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Possible parcel tax has some school districts interested

By Monica Stark
Ukiah Daily Journal
October 13, 2009

As districts are strapped for cash, there's a possible parcel tax option that has the interest of the small school districts on the coast.

If signed into law, the passage of Assemblymember Tom Torklakson's AB 267, would allow school districts to form "education finance districts." The purpose -- to raise revenue and share resources. Under the measure, each finance district must be comprised of three or more neighboring school districts. The districts would be then authorized to place a parcel tax on the ballot for voter approval provided that they agree on the division and expenditure of the revenues raised by the tax. Passage of the parcel tax would require a 2/3 vote of those residing within the "education finance districts." Currently, the bill has been sitting on the governor's desk for a few weeks now, said Torklakson's press secretary Shannon Valayas.

To Catherine Stone, superintendent of MUSD, the passage of AB 267 would help all children on the coast. "The state has continued to drastically reduce funding for all school districts so local communities are needing to step in an immediate way."

Currently, any school district can put a parcel tax on the ballot. The only difference this bill would make is that the three or more districts can come together to share their resources. It doesn't necessarily mean that the passage of a parcel tax would be any easier. "Two-thirds majority is a huge threshold to get across," said Valayas.

But Torlakson's office found that since San Francisco passed a parcel tax, they haven't been hit as hard with the statewide budget cuts. "They haven't had to increase class sizes. They haven't had to decrease the number of classes because they had that investment from the community," Valayas said. Further the bill enables an education finance district to share busing, food preparation, business management, and special education so they avoid duplication and could save money. The amount that the parcel tax would be considered is up to the districts.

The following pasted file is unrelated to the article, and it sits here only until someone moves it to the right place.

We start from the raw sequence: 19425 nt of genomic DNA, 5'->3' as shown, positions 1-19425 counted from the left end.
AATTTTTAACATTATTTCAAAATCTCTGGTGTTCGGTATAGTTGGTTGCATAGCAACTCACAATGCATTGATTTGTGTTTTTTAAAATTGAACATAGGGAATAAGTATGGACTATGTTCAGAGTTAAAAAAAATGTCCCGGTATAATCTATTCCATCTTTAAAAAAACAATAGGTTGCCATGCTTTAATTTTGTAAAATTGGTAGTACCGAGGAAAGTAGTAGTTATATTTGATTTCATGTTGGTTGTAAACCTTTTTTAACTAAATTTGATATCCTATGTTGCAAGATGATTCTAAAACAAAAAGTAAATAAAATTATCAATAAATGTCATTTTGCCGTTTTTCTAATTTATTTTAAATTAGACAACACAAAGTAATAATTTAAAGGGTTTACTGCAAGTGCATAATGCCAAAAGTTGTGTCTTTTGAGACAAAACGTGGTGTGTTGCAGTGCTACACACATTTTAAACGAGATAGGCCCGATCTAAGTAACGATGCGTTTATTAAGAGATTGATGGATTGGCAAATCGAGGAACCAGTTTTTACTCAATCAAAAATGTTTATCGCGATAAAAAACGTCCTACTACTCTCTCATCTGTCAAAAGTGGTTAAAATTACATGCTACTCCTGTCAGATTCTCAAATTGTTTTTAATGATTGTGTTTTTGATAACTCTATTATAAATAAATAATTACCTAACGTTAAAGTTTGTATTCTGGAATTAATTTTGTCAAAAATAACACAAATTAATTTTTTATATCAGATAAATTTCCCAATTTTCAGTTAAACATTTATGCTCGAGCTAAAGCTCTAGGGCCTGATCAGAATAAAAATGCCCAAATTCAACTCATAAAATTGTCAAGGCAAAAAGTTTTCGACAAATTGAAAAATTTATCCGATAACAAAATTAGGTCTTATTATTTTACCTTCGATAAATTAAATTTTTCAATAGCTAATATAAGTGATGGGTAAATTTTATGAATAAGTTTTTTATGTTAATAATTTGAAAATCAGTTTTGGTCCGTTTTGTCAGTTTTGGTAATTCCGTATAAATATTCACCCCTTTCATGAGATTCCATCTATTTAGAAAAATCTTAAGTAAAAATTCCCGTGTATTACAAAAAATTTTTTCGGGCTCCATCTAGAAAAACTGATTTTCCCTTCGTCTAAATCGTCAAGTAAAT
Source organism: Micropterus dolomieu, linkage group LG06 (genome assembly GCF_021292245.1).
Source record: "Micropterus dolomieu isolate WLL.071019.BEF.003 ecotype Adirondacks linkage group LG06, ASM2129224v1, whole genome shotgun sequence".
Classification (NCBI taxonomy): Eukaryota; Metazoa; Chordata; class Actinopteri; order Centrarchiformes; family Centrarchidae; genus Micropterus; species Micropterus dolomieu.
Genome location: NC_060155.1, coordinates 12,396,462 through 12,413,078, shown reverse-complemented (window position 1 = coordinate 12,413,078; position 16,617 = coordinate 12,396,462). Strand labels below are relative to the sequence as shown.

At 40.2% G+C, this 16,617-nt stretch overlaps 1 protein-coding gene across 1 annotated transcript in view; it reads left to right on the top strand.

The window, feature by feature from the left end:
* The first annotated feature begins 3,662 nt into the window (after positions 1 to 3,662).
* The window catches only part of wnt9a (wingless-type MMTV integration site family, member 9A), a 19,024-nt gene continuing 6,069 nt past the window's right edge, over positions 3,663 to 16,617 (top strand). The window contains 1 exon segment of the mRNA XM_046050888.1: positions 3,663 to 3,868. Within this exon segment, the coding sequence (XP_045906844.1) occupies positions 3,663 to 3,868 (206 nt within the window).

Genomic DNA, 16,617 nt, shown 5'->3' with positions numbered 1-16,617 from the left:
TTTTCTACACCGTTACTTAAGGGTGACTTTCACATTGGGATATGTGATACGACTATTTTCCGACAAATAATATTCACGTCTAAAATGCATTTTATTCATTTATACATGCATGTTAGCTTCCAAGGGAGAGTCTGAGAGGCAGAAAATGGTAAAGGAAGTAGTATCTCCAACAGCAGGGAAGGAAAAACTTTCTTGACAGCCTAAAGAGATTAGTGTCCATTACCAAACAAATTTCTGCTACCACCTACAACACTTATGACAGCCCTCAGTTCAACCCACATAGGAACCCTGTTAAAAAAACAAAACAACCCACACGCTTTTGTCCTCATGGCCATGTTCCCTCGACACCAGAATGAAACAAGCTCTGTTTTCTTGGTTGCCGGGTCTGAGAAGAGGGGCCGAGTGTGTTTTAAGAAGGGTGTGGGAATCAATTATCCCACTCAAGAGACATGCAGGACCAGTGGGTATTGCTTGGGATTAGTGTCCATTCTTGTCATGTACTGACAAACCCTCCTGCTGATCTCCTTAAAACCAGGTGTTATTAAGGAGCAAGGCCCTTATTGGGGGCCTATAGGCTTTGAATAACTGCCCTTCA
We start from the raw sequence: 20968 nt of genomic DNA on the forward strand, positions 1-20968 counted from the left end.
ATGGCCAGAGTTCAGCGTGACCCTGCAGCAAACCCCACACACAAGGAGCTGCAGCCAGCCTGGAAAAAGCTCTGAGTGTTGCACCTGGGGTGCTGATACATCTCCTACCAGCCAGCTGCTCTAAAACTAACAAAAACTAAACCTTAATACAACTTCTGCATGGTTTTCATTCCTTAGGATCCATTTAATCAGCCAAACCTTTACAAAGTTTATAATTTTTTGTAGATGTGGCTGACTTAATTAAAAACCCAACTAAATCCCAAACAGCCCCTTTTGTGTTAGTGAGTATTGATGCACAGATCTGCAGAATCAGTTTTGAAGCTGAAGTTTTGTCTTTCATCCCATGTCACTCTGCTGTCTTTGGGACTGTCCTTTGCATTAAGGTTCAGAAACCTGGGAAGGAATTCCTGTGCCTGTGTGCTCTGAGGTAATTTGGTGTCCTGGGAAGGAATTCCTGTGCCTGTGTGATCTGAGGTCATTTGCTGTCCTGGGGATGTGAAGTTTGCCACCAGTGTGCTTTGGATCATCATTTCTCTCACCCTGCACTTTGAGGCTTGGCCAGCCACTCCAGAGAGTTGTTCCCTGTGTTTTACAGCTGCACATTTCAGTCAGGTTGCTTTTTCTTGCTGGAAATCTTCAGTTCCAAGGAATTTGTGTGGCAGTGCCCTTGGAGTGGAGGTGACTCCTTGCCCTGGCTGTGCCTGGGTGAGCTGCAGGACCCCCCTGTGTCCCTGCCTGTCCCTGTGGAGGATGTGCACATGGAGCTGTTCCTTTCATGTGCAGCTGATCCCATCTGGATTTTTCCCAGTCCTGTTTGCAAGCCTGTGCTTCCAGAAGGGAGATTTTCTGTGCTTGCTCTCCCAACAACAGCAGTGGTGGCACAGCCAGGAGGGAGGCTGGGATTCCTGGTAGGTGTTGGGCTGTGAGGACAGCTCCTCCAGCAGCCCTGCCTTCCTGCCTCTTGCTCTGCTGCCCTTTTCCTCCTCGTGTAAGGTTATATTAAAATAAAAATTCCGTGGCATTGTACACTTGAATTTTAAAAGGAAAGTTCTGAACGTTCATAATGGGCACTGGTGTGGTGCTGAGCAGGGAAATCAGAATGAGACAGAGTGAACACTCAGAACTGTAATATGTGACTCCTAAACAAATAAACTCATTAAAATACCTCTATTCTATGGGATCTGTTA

Sharing resources isn't anything new to Fort Bragg, Manchester, Point Arena and Mendocino, said Stone. "We are always looking at ways to share. We don't have a nurse, but Point Arena does, so we can purchase her time. We offer computer tech help to Manchester. If Manchester's bus breaks down, Mendocino lends them one." So what would they do if a parcel tax actually did go into effect? "We would be able to preserve services, library services, music or art instruction, lower class sizes. This is just a bill but it's such a better way to go about it than individual districts passing taxes (which would result in inequities between the districts)."

The 2/3 majority is a huge threshold interested districts would have to get across. "But by combining (the district) it allows them to pool resources so they can have the discussion with voters about whether they would support something like this and what it would go towards. We found that conversation with voters is critical."

Just last summer, Torlakson held hearings across state and found out that some districts that put a parcel tax on the ballot just missed the 2/3 majority. "Unfortunately, those were the ones that needed it most."

Said Valayas, "voters will decide if they want to make that investment. This bill is about local control and letting communities decide."

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